Sevilla and its Cathedral

In the 1500’s Sevilla was a gateway to the world with its river harbor; Magellan sailed from here. In the 1600’s Sevilla was Spain’s largest and richest city. Today it is a tourist mecca, famous for it’s cathedral and Alcazar (palace),and equally for its “soul”: the flamenco dance, bar life, and maze-like Jewish quarter.

Any picture of Sevilla should start with a view of the Giralda tower, originally a minaret, built in the late 1100’s and now the bell tower for the Santa Maria Cathedral of Sevilla. Actually, the tower couldn’t be supported by the Moorish brick, so the Moors used Roman stone for the base. And the Catholics added the top bell tower. Note contrasting styles!

The cathedral itself is fascinating.  Some walls and doors still remain from the original mosque, but not much.  The contrast between the old mosque and “new” church is shown in the pictures below (taken from postcards, the mosque an artist’s conception).

Note the simplicity of the mosque, and its relatively modest human scale; vs the much more vertical, elaborate and complex cathedral.  One can see that complexity viewed from above;  from the outside, the cathedral is so large I found it impossible to SantaMaria1comprehend its overall structure.  It is the 3rd largest church in Europe, and the largest Gothic church.

Note from the postcard pictures that the inner courtyard of the mosque was preserved – as was the entrance gate, a gorgeous bronze-coated door saved from the mosque (early 1200’s) as shown below.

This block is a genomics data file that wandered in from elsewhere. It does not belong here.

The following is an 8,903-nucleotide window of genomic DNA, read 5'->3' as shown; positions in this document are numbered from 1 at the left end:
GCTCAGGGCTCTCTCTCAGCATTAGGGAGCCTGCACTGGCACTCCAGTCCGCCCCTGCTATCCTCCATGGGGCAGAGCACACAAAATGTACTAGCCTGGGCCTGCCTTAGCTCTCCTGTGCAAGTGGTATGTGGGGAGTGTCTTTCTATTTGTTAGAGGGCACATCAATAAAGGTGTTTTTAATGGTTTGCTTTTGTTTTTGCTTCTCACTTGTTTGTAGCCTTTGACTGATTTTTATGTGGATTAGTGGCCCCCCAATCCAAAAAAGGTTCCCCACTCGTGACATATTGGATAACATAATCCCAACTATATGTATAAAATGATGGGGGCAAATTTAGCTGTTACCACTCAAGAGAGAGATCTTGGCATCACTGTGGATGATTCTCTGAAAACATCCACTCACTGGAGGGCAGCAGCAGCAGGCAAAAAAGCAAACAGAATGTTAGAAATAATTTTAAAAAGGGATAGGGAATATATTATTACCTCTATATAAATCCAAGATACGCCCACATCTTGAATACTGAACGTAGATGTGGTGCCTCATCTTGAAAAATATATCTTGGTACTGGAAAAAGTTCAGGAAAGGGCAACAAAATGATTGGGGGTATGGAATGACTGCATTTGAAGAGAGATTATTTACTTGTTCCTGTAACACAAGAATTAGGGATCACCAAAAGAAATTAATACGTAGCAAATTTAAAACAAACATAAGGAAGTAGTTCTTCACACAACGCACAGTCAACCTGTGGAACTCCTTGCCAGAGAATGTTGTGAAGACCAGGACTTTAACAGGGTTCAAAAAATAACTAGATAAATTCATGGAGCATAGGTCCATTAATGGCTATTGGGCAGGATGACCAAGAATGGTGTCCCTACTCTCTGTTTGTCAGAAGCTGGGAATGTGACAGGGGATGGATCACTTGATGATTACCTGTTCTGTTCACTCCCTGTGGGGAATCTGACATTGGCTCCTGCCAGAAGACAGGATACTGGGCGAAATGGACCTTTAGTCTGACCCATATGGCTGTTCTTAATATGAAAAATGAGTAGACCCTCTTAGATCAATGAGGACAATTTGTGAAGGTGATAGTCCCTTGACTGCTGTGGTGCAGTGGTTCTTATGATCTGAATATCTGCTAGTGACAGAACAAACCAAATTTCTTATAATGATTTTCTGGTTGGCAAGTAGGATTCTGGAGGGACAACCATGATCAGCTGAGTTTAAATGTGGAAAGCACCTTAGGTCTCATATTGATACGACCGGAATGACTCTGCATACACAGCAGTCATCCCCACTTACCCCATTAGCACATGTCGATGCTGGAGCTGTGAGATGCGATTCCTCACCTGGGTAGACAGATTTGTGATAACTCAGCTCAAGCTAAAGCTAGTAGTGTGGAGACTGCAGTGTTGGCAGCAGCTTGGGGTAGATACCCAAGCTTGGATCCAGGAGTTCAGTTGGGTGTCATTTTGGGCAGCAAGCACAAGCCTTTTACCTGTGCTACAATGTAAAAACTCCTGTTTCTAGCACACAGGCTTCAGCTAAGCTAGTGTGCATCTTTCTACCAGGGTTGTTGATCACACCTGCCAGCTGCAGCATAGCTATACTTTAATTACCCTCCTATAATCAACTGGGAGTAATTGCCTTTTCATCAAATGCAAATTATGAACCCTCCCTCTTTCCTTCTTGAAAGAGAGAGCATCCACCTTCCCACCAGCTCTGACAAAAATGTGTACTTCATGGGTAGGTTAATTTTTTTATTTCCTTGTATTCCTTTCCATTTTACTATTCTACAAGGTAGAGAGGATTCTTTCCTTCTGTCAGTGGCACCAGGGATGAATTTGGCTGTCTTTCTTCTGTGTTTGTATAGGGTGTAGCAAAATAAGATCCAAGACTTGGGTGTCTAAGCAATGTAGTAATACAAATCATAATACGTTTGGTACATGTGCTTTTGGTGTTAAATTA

Inside, the cathedral is magnificently (and confusingly) large.  It goes forever, but there are large structures inside – a choir, a high alter (the largest ever made) –  that subdivide the space and work against awe. As seen below, it’s impressive and intriguing, but not elegant.

The cathedral has some nice stained glass.

Columbus tomb, bronzeOh, and by the way, Columbus’s tomb is here.  Impressively so.  The tomb is carried by 4 Spanish kings, life-size,  and is made of gorgeous bronze.  It is spectacular.




Mary, Rescued FrescoSpectacular in a different way is an incredibly beautiful fresco, painted into a prayer niche of the mosque after the Christian conquest in 1248 (the mosque was used as a church until they tore it down to build the cathedral).  The builders were captivated and saved the fresco for us to enjoy.  Artist unknown.





But where the cathedral shines is its riches.  Oh yeah!  Let’s forget the incredible marble and carved choir and gold gilding (below)

and hundreds of body parts common to many of these churches.  We’re talking  major flaunt here.  How about a Goya painting?  Or among the many many many gold and silver crosses and boxes, this crown?  It has 11,000 precious stones and the world’s largest pearl (angel’s silver torso, right).


The other major attraction in Sevilla is the Alcazar.  Next post!

3 comments on “Sevilla and its Cathedral

  1. Barbara Racioppi says:

    😦 no pictures 😦

  2. Marty says:

    the pictures are amazing; the factoids are priceless. thanks for sharing.


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